his Life

An Overview with the complete timeline of his life

Click to see the full span of his life created for his 100th birthday - then wait for it to download and open.

The Beginning

Walter was born in Wilkinsburg, PA, a suburb of Pittsburgh where his father worked as a mechanical engineer for Westinghouse. His earliest memory was of being held on his father's shoulders on Armistice Day and the joy and celebration in the streets as WWI ended. He was born as Frederick Walter Steuber, Jr.  He disliked being a junior and the name Frederick and just dropped them; everyone reading this would know him only as Walter.

His family moved a lot in the early years due to his father's work - several places in Delaware County; Leroy, NY where all his grandparents lived; Tampa, FL when his father went down in the 1920's with a crew to build houses just before the land boom crashed; and Ridley Park, PA. Later, he determined that he did not ever want to move again - he lived for over 68 years in the house Eileen found in 1951 as a foreclosure. He turned down job moves in order to keep doing science and to stay in one place.

He came of age during the Depression; he was fortunate enough to get a "real, good" job out of high school at Sun Oil because his mother taught bridge to one of the executives there. That began his life as a chemist and inspired him to further his education at college.

Swarthmore College

3 years after graduating from high school, Walter went off to Swarthmore. He remembers only having one short conversation with someone in admissions prior to being admitted.
His college days were some of the happiest in his life; they began an 80+ year relationship with Swarthmore College and his classmates. Just a week before his death, he had an extended conversation with one of his few remaining classmates! He was the longest lived of his 14 fraternity brothers in the Class of 1941.
He worked full-time throughout college with the exception of his final semester.

The War Years

Walter continued his job as a chemist during the war in the Houdry division. His team worked on improving the octane level in airplane fuel enabling the Allied planes to fly further and come all the way back after bombing runs. He also helped teach the processes to teams in Allied countries so they could create the better fuel themselves. The team received a letter from the King of England thanking them for their work.

From the plaque at the Marcus Hook landmark designation:
"The first full-scale commercial catalytic cracker for the selective conversion of crude petroleum to gasoline went on stream at the Marcus Hook Refinery. Pioneered by Eugene Jules Houdry (1892-1962), the catalytic cracking of petroleum revolutionized the industry. The Houdry process conserved natural oil by doubling the amount of gasoline produced by other processes. It also greatly improved the gasoline octane rating, making possible today’s efficient, high-compression automobile engines. During World War II, the high-octane fuel shipped from Houdry plants played a critical role in the Allied victory. "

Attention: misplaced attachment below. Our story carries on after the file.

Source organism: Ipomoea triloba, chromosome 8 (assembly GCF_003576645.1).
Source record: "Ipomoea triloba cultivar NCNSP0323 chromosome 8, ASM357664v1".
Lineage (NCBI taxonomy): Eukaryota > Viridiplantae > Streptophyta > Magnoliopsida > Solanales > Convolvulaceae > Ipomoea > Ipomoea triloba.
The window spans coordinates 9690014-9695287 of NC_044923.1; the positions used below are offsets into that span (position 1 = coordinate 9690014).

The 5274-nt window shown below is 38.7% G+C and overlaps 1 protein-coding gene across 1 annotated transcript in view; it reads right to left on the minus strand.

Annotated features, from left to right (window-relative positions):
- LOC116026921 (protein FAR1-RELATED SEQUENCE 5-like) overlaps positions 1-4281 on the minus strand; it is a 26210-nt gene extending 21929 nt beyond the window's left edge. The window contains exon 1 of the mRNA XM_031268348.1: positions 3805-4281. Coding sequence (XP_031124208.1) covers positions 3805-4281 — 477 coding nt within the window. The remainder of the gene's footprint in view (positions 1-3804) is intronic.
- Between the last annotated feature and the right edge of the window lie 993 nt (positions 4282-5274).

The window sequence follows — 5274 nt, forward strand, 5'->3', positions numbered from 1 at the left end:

Walter's initial patent (#2,441,170) was filed when he worked at Houdry; he was the secondary person and even at the end of his life still remembered F.W. Rose. 

Meeting Eileen and starting his family

Walter met Eileen on a blind date arranged by his co-worker and future brother-in-law, Richard Patton. They both remember that it was a humid night and Eileen's curly red hair was wild that night after the walk to their bridge date.  Eileen remembered it with embarassment; Walter thought it was great! They were engaged within 3 weeks and married on New Year's Eve just 3 months later. Three children were added to the family: Pat in 1945 as the war ended, Lee in 1950 at the end of his Ph.D studies, and David in 1952 after they moved into their long-term house. They celebrated their 71st anniversary a few months before Eileen's death.

The DuPont years

After getting his Ph.D in nuclear physics, Walter chose to go into research at DuPont's textile labs rather than take an academic job at Vassar (the salary was twice as high!). His key contributions to the products invented by DuPont include: